To do this, the factory-installed 100 millimeter fork had to make room for a 120 millimeter version. The carbon seatpost was replaced with a Rock Shox Reverb AXS. It was crucial for us to maintain a comparable basis for this differentiation. Therefore, we swapped the Rock Shox SID SL Ultimate for a SID Ultimate. The fork, without the ‚SL‘ designation, offers 20 millimeters more travel but operates at the same level of quality.

Upgrading to a 120mm fork
In our latest back-to-back test, we've given the Merida Big.Nine 10 a serious makeover.
Removing the 120mm fork
The black Rock Shox Sid SL sporting 100mm of travel has been swapped out for the blue SID, now packing 120mm of travel.

Trading 20 Millimeters of travel for an extra 158 grams of weight

The first astonishing fact: the fork with 120 millimeters of travel weighs only 158 grams more. Along with the additional 20 millimeters of travel, you also get beefier stanchions. The 100mm fork uses 32mm stanchions, whereas the 120mm version from Rock Shox boasts 35mm stanchions. This makes the 120mm option noticeably less prone to twisting, especially when braking hard or railing through bermed corners. The increased steering precision not only enhances performance but also benefits the overall function, as less twisting equals less friction during compression.

Swapping out the carbon seatpost for the Rock Shox Reverb AXS is a breeze thanks to its wireless operation. Dropper posts that use a mechanical cable require a frame that’s prepped for cable routing and a bit more mechanical expertise. The Reverb AXS, on the other hand, can be universally fitted to any bike without these prerequisites. The upgrade does come with a heftier impact on weight, adding about 500 grams more than swapping the fork.

RockShox SID SL weight
The fork, featuring 32mm stanchions and offering 100mm of travel, tips the scales at 1349 grams.
RockShox SID 120 weight
The 120mm version with 35mm stanchions tips the scales at just 150 grams heavier.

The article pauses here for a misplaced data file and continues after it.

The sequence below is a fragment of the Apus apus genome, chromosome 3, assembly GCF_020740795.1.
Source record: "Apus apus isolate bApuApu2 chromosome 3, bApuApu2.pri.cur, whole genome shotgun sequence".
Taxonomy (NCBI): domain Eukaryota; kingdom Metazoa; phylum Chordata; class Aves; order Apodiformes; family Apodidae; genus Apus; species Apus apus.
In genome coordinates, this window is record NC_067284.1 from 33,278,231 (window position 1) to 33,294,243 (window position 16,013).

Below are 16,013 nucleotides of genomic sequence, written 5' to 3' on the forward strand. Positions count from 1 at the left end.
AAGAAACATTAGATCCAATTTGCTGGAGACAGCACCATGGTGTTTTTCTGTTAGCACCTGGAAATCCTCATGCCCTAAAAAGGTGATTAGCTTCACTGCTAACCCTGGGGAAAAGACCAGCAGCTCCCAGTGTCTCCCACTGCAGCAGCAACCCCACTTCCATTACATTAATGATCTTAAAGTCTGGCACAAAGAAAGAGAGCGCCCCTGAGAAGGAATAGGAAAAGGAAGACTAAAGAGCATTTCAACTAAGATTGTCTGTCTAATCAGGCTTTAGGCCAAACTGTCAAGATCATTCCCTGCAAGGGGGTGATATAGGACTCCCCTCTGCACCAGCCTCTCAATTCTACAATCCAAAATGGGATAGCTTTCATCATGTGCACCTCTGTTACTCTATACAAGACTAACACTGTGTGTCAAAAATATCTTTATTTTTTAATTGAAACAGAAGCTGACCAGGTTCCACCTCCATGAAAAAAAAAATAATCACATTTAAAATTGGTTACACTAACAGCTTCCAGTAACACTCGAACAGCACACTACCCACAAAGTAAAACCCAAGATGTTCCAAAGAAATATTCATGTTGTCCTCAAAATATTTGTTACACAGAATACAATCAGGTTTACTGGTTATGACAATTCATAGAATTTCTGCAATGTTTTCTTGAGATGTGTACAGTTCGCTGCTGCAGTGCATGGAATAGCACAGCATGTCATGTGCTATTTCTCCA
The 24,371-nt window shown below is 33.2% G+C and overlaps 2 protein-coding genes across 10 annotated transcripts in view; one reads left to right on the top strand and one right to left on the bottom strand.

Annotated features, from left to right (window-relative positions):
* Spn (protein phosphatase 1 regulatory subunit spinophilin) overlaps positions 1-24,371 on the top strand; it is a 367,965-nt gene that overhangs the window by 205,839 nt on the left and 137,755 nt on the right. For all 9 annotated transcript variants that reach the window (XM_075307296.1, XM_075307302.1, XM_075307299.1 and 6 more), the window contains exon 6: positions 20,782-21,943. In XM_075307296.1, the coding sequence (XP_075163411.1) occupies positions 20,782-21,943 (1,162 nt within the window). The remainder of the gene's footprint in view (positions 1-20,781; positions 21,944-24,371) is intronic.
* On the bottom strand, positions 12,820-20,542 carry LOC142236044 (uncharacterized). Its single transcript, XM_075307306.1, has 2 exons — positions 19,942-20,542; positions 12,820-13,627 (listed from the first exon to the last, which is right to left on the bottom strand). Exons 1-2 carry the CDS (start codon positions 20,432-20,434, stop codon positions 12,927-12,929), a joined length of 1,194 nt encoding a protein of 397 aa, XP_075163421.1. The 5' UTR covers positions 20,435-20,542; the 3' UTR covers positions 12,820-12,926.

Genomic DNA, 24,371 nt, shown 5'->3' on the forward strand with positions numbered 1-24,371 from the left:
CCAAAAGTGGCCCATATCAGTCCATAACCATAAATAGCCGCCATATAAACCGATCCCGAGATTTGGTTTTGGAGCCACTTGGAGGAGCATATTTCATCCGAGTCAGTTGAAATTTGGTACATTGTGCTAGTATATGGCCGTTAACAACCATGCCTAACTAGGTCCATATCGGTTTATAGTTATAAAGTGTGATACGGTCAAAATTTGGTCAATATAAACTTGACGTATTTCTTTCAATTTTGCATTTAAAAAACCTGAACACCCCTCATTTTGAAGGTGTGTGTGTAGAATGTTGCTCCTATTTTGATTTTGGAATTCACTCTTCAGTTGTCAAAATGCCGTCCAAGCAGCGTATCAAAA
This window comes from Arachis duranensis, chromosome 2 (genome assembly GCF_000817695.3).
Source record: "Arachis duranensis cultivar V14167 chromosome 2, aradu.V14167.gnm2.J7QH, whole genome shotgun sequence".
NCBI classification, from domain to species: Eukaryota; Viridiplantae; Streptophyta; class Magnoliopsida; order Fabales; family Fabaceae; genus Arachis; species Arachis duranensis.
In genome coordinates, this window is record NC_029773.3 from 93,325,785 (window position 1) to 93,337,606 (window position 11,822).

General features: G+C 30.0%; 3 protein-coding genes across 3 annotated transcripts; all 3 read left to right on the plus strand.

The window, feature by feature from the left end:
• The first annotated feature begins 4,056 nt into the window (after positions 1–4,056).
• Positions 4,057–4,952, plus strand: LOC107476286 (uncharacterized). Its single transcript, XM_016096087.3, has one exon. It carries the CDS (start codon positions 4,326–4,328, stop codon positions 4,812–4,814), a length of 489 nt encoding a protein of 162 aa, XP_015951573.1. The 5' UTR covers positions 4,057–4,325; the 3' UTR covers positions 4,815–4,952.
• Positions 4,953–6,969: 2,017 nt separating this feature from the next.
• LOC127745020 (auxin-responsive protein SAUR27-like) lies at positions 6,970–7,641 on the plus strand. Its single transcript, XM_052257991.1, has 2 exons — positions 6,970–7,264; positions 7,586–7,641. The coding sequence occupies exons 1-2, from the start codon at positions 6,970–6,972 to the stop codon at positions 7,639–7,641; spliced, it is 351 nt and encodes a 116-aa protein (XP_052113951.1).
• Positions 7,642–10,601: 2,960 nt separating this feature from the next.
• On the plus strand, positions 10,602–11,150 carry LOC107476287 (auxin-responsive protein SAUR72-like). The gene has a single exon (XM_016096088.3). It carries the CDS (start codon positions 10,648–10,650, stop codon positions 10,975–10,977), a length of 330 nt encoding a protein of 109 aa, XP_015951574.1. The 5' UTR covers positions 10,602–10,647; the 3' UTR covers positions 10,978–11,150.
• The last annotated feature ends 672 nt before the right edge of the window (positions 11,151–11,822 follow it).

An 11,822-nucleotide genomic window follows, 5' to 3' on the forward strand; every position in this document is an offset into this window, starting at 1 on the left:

Weight differences after the upgrades

  • Fork: +158 grams (from 1349 to 1507 grams)
  • Seatpost: + 486 grams (from 236 grams to 722 grams)
  • Complete bike: + 644 grams (from 9.4 to 10.1 kilograms)

What does additional weight mean for time chasers?

An additional weight of 644 grams is manageable considering the modifications, but it still has an impact. Especially in the Cross Country or Marathon sector, every biker is vying for the coveted KOM titles on the climbs. Hence, we ran a realistic experiment through your power calculator. What are the theoretical consequences of hauling an extra 644 grams up the notorious Tremalzo Pass at Lake Garda? Starting from Riva del Garda, you face 39 kilometers and 1828 vertical meters before you can traverse the legendary tunnel at the mountain pass.

Merida Big.Nine
Climbing becomes a breeze with the minimalist setup of 100 millimeters of travel and a rigid post, thanks to its low weight. Opting for a dropper post and a suspension fork with 120mm of travel will put on an additional 700 grams.

If you’re cranking out an average power of 200 watts on the pedals, with a body weight of 80 kilograms riding a 9.4-kilogram bike, it’ll take you 2:37:11 hours to reach the summit. Keep all other factors constant and only switch the bike’s weight to 10.1 kilograms in the calculation, the calculator churns out a ride time of 2:38:13. Our conclusion: To reach the tunnel in the same amount of time with both setups, you’d have to push an extra watt (that’s 0.5%) throughout the entire climb with the 120-millimeter bike.

Weight penalty calculation for Mountain Bikes

100-millimeter race bike build 120mm custom-tuned build
Rider weight 80 kg
Altitude meters 1828 hm
Kilometer 39 km
Power 200 Watt
Bike weight 9,4 kg 10,1 kg (+700 Gramm)
Duration 2:37:11 h 2:38:13 h (+1:02 min)
Merida Big.Nine
In its original version, the Merida Big.Nine 10 K tips the scales at a mere 9.4 kilograms.
Merida Big.Nine Trail
Outfitted with a telescopic seatpost and a dropper post, it tips the scales at 10.1 kilos, pedals not included. There's also word that a trail-ready version of the Merdia will soon be available from the getgo.

On the trail: spotting a difference?

The additional 0.5% power demand might seem manageable on the trail, but the logical counter-question arises: What’s the payoff? We put the Merdia Big.Nine through its paces both as a classic XC setup and in the 120-millimeter travel version on the same test loop. In back-to-back testing between the two setups, it becomes immediately apparent that not only the travel, but also the geometry is transformed.

The conversion from a 100mm to a 120mm fork results in the following geometry changes (for size M):

  • Head angle: becomes 1.1 degrees slacker
  • Seat angle: becomes 1.1 degrees slacker
  • Reach: is 12mm shorter
  • Stack: is raised by 8 mm
  • Top Tube: gets 3 mm shorter
  • Wheelbase: becomes 9mm longer

After the rebuild, the riding position of the bike becomes significantly more upright. Notably, the reduced reach can be felt distinctly, whether you’re seated or standing on the bike, even with the 120mm fork. The bike retains its sporty vibe post-conversion, albeit in a less pronounced manner. This should actually appeal to riders who are into longer tours. Will the anticipated wow-factor in downhill performance be evident in a head-to-head comparison?